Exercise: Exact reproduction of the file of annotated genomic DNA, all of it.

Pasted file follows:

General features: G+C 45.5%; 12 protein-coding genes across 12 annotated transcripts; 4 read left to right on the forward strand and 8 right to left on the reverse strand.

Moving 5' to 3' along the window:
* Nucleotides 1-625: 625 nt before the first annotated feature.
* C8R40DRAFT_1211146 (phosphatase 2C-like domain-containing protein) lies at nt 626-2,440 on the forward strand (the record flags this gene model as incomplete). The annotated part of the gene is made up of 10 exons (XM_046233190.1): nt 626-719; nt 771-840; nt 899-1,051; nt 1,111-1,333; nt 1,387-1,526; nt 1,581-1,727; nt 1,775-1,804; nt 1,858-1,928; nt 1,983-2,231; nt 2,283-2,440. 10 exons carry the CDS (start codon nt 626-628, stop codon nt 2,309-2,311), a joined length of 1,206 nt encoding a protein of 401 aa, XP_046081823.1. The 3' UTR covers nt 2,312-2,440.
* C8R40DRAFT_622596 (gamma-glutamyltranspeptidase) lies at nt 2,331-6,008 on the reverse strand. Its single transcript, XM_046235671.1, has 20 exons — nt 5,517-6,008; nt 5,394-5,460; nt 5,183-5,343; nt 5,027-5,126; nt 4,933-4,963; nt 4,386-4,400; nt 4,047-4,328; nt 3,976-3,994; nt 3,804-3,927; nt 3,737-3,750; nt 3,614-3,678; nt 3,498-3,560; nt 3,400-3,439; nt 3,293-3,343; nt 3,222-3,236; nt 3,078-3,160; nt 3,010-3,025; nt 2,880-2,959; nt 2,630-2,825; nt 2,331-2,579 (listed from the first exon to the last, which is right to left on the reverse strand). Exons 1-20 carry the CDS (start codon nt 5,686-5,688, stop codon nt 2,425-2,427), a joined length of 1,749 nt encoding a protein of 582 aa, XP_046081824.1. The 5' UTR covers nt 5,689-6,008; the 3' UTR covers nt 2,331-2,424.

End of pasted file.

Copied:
General features: G+C 45.5%; 12 protein-coding genes across 12 annotated transcripts; 4 read left to right on the forward strand and 8 right to left on the reverse strand.

Moving 5' to 3' along the window:
* Nucleotides 1-625: 625 nt before the first annotated feature.
* C8R40DRAFT_1211146 (phosphatase 2C-like domain-containing protein) lies at nt 626-2,440 on the forward strand (the record flags this gene model as incomplete). The annotated part of the gene is made up of 10 exons (XM_046233190.1): nt 626-719; nt 771-840; nt 899-1,051; nt 1,111-1,333; nt 1,387-1,526; nt 1,581-1,727; nt 1,775-1,804; nt 1,858-1,928; nt 1,983-2,231; nt 2,283-2,440. 10 exons carry the CDS (start codon nt 626-628, stop codon nt 2,309-2,311), a joined length of 1,206 nt encoding a protein of 401 aa, XP_046081823.1. The 3' UTR covers nt 2,312-2,440.
* C8R40DRAFT_622596 (gamma-glutamyltranspeptidase) lies at nt 2,331-6,008 on the reverse strand. Its single transcript, XM_046235671.1, has 20 exons — nt 5,517-6,008; nt 5,394-5,460; nt 5,183-5,343; nt 5,027-5,126; nt 4,933-4,963; nt 4,386-4,400; nt 4,047-4,328; nt 3,976-3,994; nt 3,804-3,927; nt 3,737-3,750; nt 3,614-3,678; nt 3,498-3,560; nt 3,400-3,439; nt 3,293-3,343; nt 3,222-3,236; nt 3,078-3,160; nt 3,010-3,025; nt 2,880-2,959; nt 2,630-2,825; nt 2,331-2,579 (listed from the first exon to the last, which is right to left on the reverse strand). Exons 1-20 carry the CDS (start codon nt 5,686-5,688, stop codon nt 2,425-2,427), a joined length of 1,749 nt encoding a protein of 582 aa, XP_046081824.1. The 5' UTR covers nt 5,689-6,008; the 3' UTR covers nt 2,331-2,424.